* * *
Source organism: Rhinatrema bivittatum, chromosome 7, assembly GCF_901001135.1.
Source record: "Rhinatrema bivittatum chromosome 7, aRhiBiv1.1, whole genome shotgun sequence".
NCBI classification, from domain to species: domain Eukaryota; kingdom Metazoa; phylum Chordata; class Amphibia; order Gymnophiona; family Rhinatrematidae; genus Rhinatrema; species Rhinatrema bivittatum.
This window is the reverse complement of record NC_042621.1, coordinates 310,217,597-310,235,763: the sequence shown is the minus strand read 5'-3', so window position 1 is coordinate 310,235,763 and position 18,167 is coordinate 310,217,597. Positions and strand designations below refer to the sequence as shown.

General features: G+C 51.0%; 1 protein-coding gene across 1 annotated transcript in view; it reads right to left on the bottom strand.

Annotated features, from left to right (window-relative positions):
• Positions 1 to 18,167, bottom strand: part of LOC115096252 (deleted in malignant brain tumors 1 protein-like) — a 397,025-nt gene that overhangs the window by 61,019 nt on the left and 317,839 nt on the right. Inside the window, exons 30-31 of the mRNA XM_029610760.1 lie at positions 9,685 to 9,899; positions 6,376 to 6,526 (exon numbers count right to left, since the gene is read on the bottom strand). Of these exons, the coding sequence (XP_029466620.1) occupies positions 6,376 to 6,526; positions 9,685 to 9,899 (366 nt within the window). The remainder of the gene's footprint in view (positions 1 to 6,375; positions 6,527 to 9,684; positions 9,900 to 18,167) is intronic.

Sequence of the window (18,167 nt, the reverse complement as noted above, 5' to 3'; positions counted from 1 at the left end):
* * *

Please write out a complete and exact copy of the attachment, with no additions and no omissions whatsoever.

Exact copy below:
Source organism: Rhinatrema bivittatum, chromosome 7, assembly GCF_901001135.1.
Source record: "Rhinatrema bivittatum chromosome 7, aRhiBiv1.1, whole genome shotgun sequence".
NCBI classification, from domain to species: domain Eukaryota; kingdom Metazoa; phylum Chordata; class Amphibia; order Gymnophiona; family Rhinatrematidae; genus Rhinatrema; species Rhinatrema bivittatum.
This window is the reverse complement of record NC_042621.1, coordinates 310,217,597-310,235,763: the sequence shown is the minus strand read 5'-3', so window position 1 is coordinate 310,235,763 and position 18,167 is coordinate 310,217,597. Positions and strand designations below refer to the sequence as shown.

General features: G+C 51.0%; 1 protein-coding gene across 1 annotated transcript in view; it reads right to left on the bottom strand.

Annotated features, from left to right (window-relative positions):
• Positions 1 to 18,167, bottom strand: part of LOC115096252 (deleted in malignant brain tumors 1 protein-like) — a 397,025-nt gene that overhangs the window by 61,019 nt on the left and 317,839 nt on the right. Inside the window, exons 30-31 of the mRNA XM_029610760.1 lie at positions 9,685 to 9,899; positions 6,376 to 6,526 (exon numbers count right to left, since the gene is read on the bottom strand). Of these exons, the coding sequence (XP_029466620.1) occupies positions 6,376 to 6,526; positions 9,685 to 9,899 (366 nt within the window). The remainder of the gene's footprint in view (positions 1 to 6,375; positions 6,527 to 9,684; positions 9,900 to 18,167) is intronic.

Sequence of the window (18,167 nt, the reverse complement as noted above, 5' to 3'; positions counted from 1 at the left end):